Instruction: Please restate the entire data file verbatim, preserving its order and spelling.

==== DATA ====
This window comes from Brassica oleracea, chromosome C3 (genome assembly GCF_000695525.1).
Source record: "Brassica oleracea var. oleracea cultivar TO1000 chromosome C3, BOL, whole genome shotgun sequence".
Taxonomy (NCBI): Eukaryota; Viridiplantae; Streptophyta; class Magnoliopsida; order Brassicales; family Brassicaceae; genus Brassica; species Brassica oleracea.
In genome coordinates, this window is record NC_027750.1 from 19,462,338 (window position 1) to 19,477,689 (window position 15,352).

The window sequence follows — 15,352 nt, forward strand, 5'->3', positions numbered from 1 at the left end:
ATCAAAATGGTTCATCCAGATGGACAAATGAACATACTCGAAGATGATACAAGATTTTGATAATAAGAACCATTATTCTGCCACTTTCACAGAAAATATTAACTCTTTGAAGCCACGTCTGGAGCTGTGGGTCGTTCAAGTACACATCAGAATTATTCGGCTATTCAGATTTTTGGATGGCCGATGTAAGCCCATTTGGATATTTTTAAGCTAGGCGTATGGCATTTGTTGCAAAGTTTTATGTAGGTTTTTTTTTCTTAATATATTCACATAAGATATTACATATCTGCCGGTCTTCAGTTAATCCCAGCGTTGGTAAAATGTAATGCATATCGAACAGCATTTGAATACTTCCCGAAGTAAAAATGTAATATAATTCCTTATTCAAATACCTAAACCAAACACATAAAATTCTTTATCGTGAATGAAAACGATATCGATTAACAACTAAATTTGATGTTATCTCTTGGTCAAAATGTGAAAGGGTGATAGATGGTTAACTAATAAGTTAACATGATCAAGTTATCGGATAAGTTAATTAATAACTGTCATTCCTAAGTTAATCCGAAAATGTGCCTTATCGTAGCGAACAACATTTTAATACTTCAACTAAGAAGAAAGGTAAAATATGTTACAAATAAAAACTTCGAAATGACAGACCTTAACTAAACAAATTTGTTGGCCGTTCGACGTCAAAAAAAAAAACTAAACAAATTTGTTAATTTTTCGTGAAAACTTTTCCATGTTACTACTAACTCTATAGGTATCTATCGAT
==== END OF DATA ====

This window comes from Brassica oleracea, chromosome C3 (genome assembly GCF_000695525.1).
Source record: "Brassica oleracea var. oleracea cultivar TO1000 chromosome C3, BOL, whole genome shotgun sequence".
Taxonomy (NCBI): Eukaryota; Viridiplantae; Streptophyta; class Magnoliopsida; order Brassicales; family Brassicaceae; genus Brassica; species Brassica oleracea.
In genome coordinates, this window is record NC_027750.1 from 19,462,338 (window position 1) to 19,477,689 (window position 15,352).

The window sequence follows — 15,352 nt, forward strand, 5'->3', positions numbered from 1 at the left end:
ATCAAAATGGTTCATCCAGATGGACAAATGAACATACTCGAAGATGATACAAGATTTTGATAATAAGAACCATTATTCTGCCACTTTCACAGAAAATATTAACTCTTTGAAGCCACGTCTGGAGCTGTGGGTCGTTCAAGTACACATCAGAATTATTCGGCTATTCAGATTTTTGGATGGCCGATGTAAGCCCATTTGGATATTTTTAAGCTAGGCGTATGGCATTTGTTGCAAAGTTTTATGTAGGTTTTTTTTTCTTAATATATTCACATAAGATATTACATATCTGCCGGTCTTCAGTTAATCCCAGCGTTGGTAAAATGTAATGCATATCGAACAGCATTTGAATACTTCCCGAAGTAAAAATGTAATATAATTCCTTATTCAAATACCTAAACCAAACACATAAAATTCTTTATCGTGAATGAAAACGATATCGATTAACAACTAAATTTGATGTTATCTCTTGGTCAAAATGTGAAAGGGTGATAGATGGTTAACTAATAAGTTAACATGATCAAGTTATCGGATAAGTTAATTAATAACTGTCATTCCTAAGTTAATCCGAAAATGTGCCTTATCGTAGCGAACAACATTTTAATACTTCAACTAAGAAGAAAGGTAAAATATGTTACAAATAAAAACTTCGAAATGACAGACCTTAACTAAACAAATTTGTTGGCCGTTCGACGTCAAAAAAAAAAACTAAACAAATTTGTTAATTTTTCGTGAAAACTTTTCCATGTTACTACTAACTCTATAGGTATCTATCGAT